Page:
Your reply makes it sound complicated - would it be better to leave everything until all the financial matters have been resolved. The decree nisi has come through with the absolute due next month
Expert:  Harris replied 8 months ago.

Thanks for the further information. The court does not take kindly to financial matters being concealed in order to defeat a claim by the other party, and it may be viewed that purchasing a property in a siblings name, only for it to be transferred after proceedings will be considered such conduct.

You should be aware that despite him purchasing a property now, the court will still want to see that he can suitably house himself, and if he is able to demonstrate that the mother can also house herself from the equity in the matrimonial home, then she would not need to seek a claim against his new property.

Customer: replied 8 months ago.
If the decree absolute has been made so the marriage is over, wouldn't the financial aspects be taken as how they exist at that date? I suppose what I'm asking you is does the existence of the Decree Absolute have any effect on this? My son will be no richer at the end of this: just that a house that suits him and the children in a good school catchment area is available now at a price he should be able to afford, but can't at present because things haven't been finalised. These properties dont come up very often in his area at his price. His wife is currently supporting herself as far as we know - probably a mixture of her health salary - which is good, plus some benefits - possible working tax credits and housing benefit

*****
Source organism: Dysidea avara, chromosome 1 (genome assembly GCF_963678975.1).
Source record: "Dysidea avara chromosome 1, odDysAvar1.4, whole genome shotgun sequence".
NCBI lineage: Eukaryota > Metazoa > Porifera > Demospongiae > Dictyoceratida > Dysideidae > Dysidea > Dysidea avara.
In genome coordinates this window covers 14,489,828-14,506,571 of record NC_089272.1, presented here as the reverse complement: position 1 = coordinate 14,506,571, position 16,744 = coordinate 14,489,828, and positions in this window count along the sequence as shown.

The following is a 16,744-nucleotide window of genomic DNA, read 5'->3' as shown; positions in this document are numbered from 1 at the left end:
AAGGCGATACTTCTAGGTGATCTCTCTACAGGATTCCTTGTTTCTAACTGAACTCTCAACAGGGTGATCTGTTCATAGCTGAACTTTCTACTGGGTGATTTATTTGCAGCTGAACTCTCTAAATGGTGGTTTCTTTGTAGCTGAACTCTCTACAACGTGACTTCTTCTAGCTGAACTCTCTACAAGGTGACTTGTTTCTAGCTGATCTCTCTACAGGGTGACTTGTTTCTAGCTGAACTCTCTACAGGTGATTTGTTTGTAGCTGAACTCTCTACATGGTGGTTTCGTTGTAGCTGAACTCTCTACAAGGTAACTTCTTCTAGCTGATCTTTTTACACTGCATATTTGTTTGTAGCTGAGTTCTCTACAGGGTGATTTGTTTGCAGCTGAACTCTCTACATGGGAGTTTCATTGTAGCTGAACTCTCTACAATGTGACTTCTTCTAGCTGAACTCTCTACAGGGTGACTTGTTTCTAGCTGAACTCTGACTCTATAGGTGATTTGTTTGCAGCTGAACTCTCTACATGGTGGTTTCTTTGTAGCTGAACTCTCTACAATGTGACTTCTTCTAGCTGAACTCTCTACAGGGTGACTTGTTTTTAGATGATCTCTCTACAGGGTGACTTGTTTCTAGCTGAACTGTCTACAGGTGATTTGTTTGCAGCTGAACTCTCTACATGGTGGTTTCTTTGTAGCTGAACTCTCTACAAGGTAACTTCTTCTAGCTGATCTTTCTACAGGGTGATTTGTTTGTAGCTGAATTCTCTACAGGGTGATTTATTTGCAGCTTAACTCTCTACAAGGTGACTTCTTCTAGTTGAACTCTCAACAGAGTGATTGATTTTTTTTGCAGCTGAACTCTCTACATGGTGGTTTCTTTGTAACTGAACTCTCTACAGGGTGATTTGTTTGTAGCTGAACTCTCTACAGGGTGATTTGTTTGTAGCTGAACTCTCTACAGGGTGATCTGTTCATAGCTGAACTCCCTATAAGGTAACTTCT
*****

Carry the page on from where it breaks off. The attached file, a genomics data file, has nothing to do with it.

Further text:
Expert:  Harris replied 8 months ago.

No, the decree absolute does not impact the financial settlement - all it does is dissolve the marriage and end certain rights, such as some inheritance rights.

Customer: replied 8 months ago.
There is no reason why my daughter in law couldn't work full time the same as my son - they are both mid thirties and will both have care of the children equally.
When you say a formal loan agreement, do you mean get a solicitor to draw it up?
Expert:  Harris replied 8 months ago.

They can do the loan agreement between themselves and have an independent third party witness and sign it.

Harris, Family Law Expert
Category: Family Law
Satisfied Customers: 2540
Experience: Family Law - Specialist in Divorce, Financial Relief and Children Matters